That essentially covers the basics for using Cyotek Palette Editor and creating palettes that can be used elswhere. In the final part of this series on colour palettes we'll look at Gimp, how to use it to create palettes and how to import colour palettes such as those created in Cyotek.

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How To Generate Colour Palettes With Palettable, Colormind, And Coolors


Using colour palettes to generate harmonious colour schemes is a time saving process when creating digital imagery and graphics, and is especially useful when the same set of colours need to be used on a number of projects. 


A basic example of this could be graphics used to brand a club or store. Once the colour scheme has been established, a palette makes it easy to add the same colours to new logos, posters and whatever else comes to mind.

To help get a perspective on generating colour palettes, the subject is going to be covered in three tutorials:

In this first tutorial we'll look at three well known and easy to use online platforms, and cover the essentials of using them to start creating palettes.


Palettable is a very straightforward website that allows visitors to generate palettes of five colours. This may not seem much, but Palettable is quite a stripped down palette generator for anyone who doesn't need bells and whistles.

1/ When the Palettable page is first opened it will display a random colour with its hex value.

2/  To edit the starting colour click on the icon below the hex value and drag the cursor within the rectangle. The cursor in the colour slider can also be dragged  to change the initial colour.



3/ When you find a colour you want to keep, hit the Like button. Hitting the Dislike button will start the process from scratch with another random colour.


4/ A second colour will now be displayed. Clicking the Dislike button will remove this colour and another will be suggested.



5/ As with the starting colour, the second one can be edited by clicking the icon under the hex value.



6/ Once you've finished editing the second colour, click the Like or Dislike button again, then repeat the above steps until there are five colours. To save the palette hit the Export  button.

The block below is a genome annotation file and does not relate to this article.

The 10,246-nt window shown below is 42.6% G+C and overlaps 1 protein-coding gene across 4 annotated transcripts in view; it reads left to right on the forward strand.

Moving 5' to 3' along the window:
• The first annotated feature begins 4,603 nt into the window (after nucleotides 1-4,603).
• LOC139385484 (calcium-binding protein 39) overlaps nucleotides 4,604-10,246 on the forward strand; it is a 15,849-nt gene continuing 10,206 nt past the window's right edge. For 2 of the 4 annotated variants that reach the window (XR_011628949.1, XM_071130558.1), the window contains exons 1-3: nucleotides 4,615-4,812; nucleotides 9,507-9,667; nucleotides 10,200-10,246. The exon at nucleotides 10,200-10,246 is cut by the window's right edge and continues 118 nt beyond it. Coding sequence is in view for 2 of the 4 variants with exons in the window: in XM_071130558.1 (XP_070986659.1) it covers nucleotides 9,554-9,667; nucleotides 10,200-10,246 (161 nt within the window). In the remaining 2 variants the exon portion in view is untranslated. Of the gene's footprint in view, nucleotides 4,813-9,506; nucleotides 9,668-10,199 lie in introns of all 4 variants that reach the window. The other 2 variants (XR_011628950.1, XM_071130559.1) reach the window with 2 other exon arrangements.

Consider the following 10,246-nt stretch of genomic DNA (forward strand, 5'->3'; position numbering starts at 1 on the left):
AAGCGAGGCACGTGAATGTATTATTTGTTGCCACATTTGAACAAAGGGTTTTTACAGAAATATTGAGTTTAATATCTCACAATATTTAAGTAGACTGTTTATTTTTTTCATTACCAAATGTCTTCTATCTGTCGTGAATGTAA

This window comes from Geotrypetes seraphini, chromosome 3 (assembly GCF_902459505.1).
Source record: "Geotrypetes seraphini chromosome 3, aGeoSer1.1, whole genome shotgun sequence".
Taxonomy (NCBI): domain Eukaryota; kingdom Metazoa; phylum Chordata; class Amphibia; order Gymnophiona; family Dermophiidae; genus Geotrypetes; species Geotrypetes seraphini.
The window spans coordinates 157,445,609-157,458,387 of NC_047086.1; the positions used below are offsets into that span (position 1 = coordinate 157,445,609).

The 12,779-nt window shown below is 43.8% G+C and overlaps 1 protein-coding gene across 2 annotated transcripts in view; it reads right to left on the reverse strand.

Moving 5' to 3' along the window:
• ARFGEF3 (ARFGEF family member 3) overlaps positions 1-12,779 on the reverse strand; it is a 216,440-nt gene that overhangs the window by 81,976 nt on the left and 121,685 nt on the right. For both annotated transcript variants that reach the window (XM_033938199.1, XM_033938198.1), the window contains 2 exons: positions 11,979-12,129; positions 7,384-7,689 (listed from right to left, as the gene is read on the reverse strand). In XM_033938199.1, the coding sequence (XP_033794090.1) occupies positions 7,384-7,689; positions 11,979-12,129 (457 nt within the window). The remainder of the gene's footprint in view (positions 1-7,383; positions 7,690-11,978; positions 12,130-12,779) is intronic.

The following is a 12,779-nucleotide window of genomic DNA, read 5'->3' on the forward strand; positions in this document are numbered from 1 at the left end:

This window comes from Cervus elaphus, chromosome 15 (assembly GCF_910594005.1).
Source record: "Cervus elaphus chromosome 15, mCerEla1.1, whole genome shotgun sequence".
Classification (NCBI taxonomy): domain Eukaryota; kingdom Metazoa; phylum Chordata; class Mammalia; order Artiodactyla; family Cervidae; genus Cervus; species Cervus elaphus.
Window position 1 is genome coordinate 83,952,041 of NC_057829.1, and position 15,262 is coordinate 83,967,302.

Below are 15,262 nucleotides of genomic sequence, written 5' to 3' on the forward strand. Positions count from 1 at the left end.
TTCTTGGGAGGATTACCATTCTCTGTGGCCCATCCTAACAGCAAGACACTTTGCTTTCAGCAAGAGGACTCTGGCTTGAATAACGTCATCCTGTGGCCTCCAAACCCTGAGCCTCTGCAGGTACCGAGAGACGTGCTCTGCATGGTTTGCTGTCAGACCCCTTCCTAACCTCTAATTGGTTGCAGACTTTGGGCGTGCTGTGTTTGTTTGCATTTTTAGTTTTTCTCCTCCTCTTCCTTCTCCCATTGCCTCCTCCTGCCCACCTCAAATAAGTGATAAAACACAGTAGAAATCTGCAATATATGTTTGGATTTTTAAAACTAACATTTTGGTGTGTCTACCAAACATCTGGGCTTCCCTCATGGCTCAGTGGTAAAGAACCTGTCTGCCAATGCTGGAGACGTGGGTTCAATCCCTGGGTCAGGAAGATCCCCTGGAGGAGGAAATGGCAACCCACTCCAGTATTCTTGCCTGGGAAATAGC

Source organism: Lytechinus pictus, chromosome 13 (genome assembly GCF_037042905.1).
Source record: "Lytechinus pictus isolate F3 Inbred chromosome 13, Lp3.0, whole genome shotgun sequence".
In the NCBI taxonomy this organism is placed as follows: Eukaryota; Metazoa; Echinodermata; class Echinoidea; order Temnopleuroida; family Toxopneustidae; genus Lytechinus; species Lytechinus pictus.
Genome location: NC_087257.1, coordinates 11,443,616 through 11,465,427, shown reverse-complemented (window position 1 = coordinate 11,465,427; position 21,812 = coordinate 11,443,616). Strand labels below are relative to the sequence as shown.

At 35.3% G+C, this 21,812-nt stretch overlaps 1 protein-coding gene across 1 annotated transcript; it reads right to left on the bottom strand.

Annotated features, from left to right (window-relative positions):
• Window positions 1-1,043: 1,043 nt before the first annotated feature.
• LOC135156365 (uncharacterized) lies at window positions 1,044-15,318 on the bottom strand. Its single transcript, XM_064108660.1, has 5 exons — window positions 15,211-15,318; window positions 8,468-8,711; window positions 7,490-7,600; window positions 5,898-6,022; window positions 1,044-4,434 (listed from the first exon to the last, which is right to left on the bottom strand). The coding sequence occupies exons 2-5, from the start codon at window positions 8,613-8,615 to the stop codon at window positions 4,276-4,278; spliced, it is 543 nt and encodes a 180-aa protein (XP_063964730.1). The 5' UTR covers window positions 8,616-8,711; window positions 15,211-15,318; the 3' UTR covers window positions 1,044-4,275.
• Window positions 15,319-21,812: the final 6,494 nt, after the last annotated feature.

7/ The palette can now be exported as a link or a PNG image. Although it may not be clear how the PNG file can be of any use, in the final tutorial in this series we'll be showing how the image can be used to create a Gimp palette.


Assuming the PNG button has been selected, now navigate to where you want the image to be saved on the PC, name it and click OK.

You've now created your first colour scheme in Palettable.


Colormind is another simple colour palette generator, although it does have a few more features than Palettable. One thing it lacks however, is the option to export palettes. This is not much of a problem though, because by using software such as Greenshot to grab and save a defined area of the screen, this can easily be bypassed. Once a PNG of the palette has been saved, as with Palettable it can be used to create a Gimp palette.

As with Palettable, Colormind palettes are also limited to five colours.


1/ When Colormind is first opened a random palette will be generated at the top of the page, with the hex of each colour clearly shown. If this palette doesn't appeal, hit the Generate button for a new one.

2/ If you like just one or two colours generated in the palette, hit the padlock icon beneath the ones you want to keep before hitting the Generate button again.

3/ Each colour can be edited by clicking the icon highlighted in red above, then dragging the cursor to find a more suitable hue. The marker in the colour band can also be dragged to search for a new colour.


4/ The order of  the palette can be changed by clicking the arrow icons under each colour, highlighted in red.

These are essentially the main tools within Colormind that can be used to create palettes, although there is one more that allows users to generate limited palettes from images..

Generating Colour Palettes from Images With Colormind

Using images to generate colour palettes be a useful tool, and its one that Colormind can handle. The one drawback however is that again, it will only generate a palette of five colours.

1/ To the top right of Colormind is an Image Upload link button.

2/ This page will open. Hit the Image Upload button to the left.

3/ The image will load under the palette.

4/ Five colours from the image will be displayed in the palette. 

5/ There aren't any options to edit the palette, but if the Generate button is clicked another selection of colours from the image will make up a new palette.